My first guess is that he could be past seventy- five. He is actually sixty-four. He knows his job………. but the cooker packs up a few weeks later. I personally hunt him down. He has a lot of explaining to do. But when l eventually locate him, there is nothing much left besides a bag of bones and flesh that are all refusing to co-habitate. I don’t get the much needed explanation. I end up advising his son to take him to hospital. The following day l see them at our little church run clinic. I thought l had advised them to go to the HOSPITAL not to come here! The son tells me how they have traversed the country looking for proper medication for the old man in vain. Our nursing staff takes a chance with him. Our doctor conducts a series of tests on his resigned body. Then he disappears after admission into the hospital. When he finally resurfaces, l could hardly recognise him. He is all smiles and his handshake is quite firm. But he is not here to shake my hand. He says he is grateful and would opt to repair the cooker for free to express his gratitude to the clinic. Sadly, the gadget is already fixed. But thanks anyway……………
The Big Brew is back!
Traidcraft is once again inviting people across the UK to bring about positive change to the lives of thousands of producers in the developing world. The theme for Fairtrade Fortnight 2011 is Show Off Your Label – so Traidcraft is inviting churches to hold a Big Brew and show off the label on their Fairtrade honey!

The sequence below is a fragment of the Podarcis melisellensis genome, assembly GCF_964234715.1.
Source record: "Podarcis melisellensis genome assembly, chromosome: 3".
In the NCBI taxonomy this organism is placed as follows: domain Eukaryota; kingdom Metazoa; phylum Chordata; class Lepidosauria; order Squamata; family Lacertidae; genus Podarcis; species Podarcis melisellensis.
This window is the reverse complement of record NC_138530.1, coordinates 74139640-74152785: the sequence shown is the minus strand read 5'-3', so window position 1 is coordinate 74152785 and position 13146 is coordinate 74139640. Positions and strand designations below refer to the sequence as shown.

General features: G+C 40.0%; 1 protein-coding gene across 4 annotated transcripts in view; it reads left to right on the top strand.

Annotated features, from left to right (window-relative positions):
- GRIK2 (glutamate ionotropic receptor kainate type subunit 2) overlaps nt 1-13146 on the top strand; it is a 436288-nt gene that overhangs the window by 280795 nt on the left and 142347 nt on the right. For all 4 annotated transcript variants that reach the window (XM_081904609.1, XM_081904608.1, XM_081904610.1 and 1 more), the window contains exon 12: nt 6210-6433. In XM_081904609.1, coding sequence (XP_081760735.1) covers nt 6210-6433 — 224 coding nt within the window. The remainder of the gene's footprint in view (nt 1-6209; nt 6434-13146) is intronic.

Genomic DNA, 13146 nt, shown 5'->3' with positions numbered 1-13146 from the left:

In the UK we can only produce 12% of the honey we love to eat. Think of the difference we would make if all of the honey we imported was fairly traded.
Traidcraft is helping beekeepers in Chile, Guatemala, Tanzania and Kenya build better futures for themselves and their communities. By holding a Big Brew you and your churches would be supporting this valuable work. Not only will your churches be creating a buzz about fair trade, they’ll also be reaching out to their communities.
Last year saw more than 3,000 Big Brew events and this year Traidcraft is hoping for even more. As before, sets of posters, invitations and other resources will be available, as well as a tea party pack, schools materials, a DVD, and worship resources to link into a Sunday service. Whether your churches simply put on the kettle and invite in a few members of the community, or use it as an opportunity to stage a large-scale event, the Big Brew has something for everyone.
Both the resource and combined tea party and resource packs will be available to order in early January 11th from www.traidcraftshop.co.uk.
To get a little preview of the new designs and to register your interest, go to: www.traidcraft.co.uk/bigbrew
Linda Mead – Commitment for Life Programme Co-ordinator,
Mission Team, United Reformed Church
Commitment for Life is here to help United Reformed Churches and LEPs work for a fairer world and for peace with justice, recognising that change and response starts with each one of us. www.cforl.org.uk